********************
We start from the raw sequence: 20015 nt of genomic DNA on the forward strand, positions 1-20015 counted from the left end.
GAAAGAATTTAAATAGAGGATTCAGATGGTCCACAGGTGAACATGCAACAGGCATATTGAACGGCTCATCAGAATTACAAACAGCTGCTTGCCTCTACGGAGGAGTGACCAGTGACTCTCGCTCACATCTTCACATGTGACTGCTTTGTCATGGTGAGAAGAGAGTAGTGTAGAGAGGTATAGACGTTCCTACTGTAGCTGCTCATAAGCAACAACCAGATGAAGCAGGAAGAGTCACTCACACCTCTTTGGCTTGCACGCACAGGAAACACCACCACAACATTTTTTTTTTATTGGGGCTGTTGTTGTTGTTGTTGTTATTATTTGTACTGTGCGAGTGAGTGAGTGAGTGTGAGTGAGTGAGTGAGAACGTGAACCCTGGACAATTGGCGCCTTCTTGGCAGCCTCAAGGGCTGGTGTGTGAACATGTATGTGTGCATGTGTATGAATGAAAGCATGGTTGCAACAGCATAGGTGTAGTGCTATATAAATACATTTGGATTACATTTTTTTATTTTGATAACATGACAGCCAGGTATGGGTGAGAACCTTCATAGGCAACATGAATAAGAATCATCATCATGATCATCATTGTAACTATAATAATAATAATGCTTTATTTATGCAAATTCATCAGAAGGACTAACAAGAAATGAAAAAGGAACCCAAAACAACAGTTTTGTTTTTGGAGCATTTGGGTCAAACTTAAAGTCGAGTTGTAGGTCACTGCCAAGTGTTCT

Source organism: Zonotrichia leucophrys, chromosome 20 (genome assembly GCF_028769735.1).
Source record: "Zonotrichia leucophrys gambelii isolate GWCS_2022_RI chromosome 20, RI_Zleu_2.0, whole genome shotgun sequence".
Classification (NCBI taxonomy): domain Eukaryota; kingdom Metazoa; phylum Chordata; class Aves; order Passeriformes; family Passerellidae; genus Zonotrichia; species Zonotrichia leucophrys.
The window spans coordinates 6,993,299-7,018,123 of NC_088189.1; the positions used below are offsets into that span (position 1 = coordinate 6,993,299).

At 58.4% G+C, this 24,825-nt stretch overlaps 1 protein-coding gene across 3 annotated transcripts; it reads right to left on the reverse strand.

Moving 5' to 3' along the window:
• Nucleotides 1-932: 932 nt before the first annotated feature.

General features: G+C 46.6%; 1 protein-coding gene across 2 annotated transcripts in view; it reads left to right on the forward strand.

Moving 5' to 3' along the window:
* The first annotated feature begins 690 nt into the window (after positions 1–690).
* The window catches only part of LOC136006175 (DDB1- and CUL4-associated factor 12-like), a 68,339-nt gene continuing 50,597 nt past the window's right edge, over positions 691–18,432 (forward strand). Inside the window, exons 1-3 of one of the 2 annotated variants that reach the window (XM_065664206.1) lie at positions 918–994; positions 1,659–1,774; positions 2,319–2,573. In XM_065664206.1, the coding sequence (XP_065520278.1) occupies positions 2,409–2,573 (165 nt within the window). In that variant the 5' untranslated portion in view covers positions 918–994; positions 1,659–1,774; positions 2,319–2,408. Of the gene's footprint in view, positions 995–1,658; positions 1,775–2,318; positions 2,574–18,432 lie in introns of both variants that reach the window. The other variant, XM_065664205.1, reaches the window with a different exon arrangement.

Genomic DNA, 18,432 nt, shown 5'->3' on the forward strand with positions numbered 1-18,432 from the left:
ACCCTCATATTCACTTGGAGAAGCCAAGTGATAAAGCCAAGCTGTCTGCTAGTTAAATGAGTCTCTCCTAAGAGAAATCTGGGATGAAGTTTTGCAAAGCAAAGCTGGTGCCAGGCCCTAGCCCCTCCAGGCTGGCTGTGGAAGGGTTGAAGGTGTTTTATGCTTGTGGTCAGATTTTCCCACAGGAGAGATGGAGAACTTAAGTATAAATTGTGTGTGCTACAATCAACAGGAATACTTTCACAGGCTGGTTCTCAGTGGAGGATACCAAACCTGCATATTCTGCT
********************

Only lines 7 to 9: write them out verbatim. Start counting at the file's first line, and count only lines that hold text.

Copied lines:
At 58.4% G+C, this 24,825-nt stretch overlaps 1 protein-coding gene across 3 annotated transcripts; it reads right to left on the reverse strand.

Moving 5' to 3' along the window:
• Nucleotides 1-932: 932 nt before the first annotated feature.